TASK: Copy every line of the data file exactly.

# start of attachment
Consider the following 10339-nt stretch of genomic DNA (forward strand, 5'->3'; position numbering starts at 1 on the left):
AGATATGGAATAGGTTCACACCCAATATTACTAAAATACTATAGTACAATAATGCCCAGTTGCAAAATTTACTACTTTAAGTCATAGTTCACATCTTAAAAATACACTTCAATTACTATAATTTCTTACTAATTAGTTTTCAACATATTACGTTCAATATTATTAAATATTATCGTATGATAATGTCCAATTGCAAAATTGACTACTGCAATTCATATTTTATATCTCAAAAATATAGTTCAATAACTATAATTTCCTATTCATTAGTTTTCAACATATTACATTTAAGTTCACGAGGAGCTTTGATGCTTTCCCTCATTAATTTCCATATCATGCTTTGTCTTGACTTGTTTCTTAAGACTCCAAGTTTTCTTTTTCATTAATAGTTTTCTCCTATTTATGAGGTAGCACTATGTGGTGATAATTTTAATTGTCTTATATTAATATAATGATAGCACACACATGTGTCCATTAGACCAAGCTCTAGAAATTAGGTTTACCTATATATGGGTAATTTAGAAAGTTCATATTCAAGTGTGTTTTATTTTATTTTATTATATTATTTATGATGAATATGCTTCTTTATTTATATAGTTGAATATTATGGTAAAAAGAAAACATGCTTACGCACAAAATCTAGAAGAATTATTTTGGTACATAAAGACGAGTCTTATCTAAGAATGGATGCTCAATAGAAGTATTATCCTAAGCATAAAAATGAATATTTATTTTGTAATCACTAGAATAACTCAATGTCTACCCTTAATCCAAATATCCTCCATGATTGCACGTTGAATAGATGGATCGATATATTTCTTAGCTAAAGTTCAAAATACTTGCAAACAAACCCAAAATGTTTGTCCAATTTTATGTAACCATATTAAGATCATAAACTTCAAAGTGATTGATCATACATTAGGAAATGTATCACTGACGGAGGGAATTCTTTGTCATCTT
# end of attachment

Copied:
Consider the following 10339-nt stretch of genomic DNA (forward strand, 5'->3'; position numbering starts at 1 on the left):
AGATATGGAATAGGTTCACACCCAATATTACTAAAATACTATAGTACAATAATGCCCAGTTGCAAAATTTACTACTTTAAGTCATAGTTCACATCTTAAAAATACACTTCAATTACTATAATTTCTTACTAATTAGTTTTCAACATATTACGTTCAATATTATTAAATATTATCGTATGATAATGTCCAATTGCAAAATTGACTACTGCAATTCATATTTTATATCTCAAAAATATAGTTCAATAACTATAATTTCCTATTCATTAGTTTTCAACATATTACATTTAAGTTCACGAGGAGCTTTGATGCTTTCCCTCATTAATTTCCATATCATGCTTTGTCTTGACTTGTTTCTTAAGACTCCAAGTTTTCTTTTTCATTAATAGTTTTCTCCTATTTATGAGGTAGCACTATGTGGTGATAATTTTAATTGTCTTATATTAATATAATGATAGCACACACATGTGTCCATTAGACCAAGCTCTAGAAATTAGGTTTACCTATATATGGGTAATTTAGAAAGTTCATATTCAAGTGTGTTTTATTTTATTTTATTATATTATTTATGATGAATATGCTTCTTTATTTATATAGTTGAATATTATGGTAAAAAGAAAACATGCTTACGCACAAAATCTAGAAGAATTATTTTGGTACATAAAGACGAGTCTTATCTAAGAATGGATGCTCAATAGAAGTATTATCCTAAGCATAAAAATGAATATTTATTTTGTAATCACTAGAATAACTCAATGTCTACCCTTAATCCAAATATCCTCCATGATTGCACGTTGAATAGATGGATCGATATATTTCTTAGCTAAAGTTCAAAATACTTGCAAACAAACCCAAAATGTTTGTCCAATTTTATGTAACCATATTAAGATCATAAACTTCAAAGTGATTGATCATACATTAGGAAATGTATCACTGACGGAGGGAATTCTTTGTCATCTT